Schmidt, who earned a $6.2-million salary last year, became a lightning rod for resentment during the election over rising electricity rates in the province. He would have been entitled to at least $10.7 million in severance if he were to be removed from his job by the board of directors, according to the company’s annual shareholders report released on March 29.

    Hydro One has said that Schmidt would not be entitled to severance and would instead receive a $400,000 lump sum payment in lieu of all post-retirement benefits. But he still stands to earn millions from deferred stock options.

    Hydro One was partially privatized in November 2015, and by December 2017 the province had sold off 53 per cent of its stake.

    The former Liberal government said privatization would raise $9 billion to fund transit and infrastructure projects. Privatization was also aimed at driving down costs by spinning it off into the hands of private investors.

    Companies in this story: (TSX:H)

    The Canadian Press


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    Bomb hits tourist bus near Egypt’s Giza Pyramids, wounds 17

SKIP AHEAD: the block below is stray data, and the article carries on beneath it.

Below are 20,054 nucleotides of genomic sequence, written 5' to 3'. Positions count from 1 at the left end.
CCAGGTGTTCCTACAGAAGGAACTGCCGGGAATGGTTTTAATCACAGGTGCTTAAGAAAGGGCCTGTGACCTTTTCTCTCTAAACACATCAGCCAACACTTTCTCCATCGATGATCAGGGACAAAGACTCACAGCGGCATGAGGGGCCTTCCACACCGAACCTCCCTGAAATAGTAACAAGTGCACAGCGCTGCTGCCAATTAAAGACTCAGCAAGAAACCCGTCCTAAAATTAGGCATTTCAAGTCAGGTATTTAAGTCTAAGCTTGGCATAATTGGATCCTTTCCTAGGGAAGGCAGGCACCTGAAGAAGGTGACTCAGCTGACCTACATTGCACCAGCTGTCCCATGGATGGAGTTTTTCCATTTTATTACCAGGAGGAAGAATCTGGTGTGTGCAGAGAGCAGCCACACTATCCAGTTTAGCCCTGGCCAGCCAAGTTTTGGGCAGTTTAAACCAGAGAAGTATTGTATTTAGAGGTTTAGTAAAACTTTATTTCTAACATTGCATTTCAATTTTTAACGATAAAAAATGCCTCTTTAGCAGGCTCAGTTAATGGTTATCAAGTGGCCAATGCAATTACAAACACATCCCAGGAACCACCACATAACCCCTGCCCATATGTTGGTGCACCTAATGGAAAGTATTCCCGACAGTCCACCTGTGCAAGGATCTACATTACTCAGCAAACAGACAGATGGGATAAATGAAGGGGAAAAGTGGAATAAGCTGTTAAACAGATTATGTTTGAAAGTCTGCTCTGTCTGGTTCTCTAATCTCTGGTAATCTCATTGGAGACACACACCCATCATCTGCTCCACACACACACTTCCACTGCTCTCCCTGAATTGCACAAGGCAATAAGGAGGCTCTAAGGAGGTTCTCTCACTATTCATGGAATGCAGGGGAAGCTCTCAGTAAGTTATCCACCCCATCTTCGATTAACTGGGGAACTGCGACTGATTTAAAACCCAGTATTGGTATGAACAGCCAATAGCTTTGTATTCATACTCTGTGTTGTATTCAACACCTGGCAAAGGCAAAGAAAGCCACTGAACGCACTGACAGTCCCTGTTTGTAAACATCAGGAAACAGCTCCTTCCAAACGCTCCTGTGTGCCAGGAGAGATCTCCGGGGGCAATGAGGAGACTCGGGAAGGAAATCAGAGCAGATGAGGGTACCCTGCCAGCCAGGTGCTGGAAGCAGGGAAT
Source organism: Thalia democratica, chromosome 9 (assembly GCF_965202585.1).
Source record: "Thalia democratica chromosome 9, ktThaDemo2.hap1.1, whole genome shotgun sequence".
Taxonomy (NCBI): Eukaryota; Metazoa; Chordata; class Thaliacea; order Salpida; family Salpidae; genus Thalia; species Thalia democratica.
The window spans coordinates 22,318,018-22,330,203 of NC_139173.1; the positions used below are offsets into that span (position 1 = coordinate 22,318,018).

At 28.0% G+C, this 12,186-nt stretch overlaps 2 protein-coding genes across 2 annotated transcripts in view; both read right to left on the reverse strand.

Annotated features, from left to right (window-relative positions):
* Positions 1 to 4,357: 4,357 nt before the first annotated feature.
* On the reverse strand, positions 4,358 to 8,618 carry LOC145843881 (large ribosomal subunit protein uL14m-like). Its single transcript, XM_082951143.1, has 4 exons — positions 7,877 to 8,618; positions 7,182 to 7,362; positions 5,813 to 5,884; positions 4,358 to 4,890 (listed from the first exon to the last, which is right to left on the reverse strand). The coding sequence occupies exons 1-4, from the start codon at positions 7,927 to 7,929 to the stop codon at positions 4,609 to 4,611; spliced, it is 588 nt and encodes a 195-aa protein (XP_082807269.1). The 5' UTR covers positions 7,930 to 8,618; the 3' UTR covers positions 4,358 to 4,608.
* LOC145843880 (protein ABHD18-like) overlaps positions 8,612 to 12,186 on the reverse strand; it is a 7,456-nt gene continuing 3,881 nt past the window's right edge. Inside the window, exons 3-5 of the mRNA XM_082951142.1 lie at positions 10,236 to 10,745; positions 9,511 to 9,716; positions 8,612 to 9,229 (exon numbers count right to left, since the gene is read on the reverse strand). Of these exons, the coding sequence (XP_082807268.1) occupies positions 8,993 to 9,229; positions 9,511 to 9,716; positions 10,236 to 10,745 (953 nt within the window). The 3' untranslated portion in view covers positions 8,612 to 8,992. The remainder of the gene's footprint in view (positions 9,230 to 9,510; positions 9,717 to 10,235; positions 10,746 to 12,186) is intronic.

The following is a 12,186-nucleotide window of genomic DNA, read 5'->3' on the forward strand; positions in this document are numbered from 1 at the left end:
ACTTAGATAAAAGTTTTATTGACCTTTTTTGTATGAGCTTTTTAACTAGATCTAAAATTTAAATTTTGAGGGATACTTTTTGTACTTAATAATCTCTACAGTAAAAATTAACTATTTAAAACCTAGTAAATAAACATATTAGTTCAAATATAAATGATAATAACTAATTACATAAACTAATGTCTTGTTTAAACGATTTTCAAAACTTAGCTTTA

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    CAIRO — A roadside bomb hit a tourist bus on Sunday near the Giza Pyramids, wounding at least 17 people including tourists, Egyptian officials said.
    The officials said the bus was travelling on a road close to the under-construction Grand Egyptian Muse…


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  • CAIRO — A roadside bomb hit a tourist bus on Sunday near the Giza Pyramids, wounding at least 17 people including tourists, Egyptian officials said.

    The officials said the bus was travelling on a road close to the under-construction Grand Egyptian Museum, which is located adjacent to the Giza Pyramids but is not yet open to tourists.

    The bus was carrying at least 25 people mostly from South Africa, officials added.

    Security forces cordoned off the site of the explosion and the wounded were taken to a nearby hospital, they said.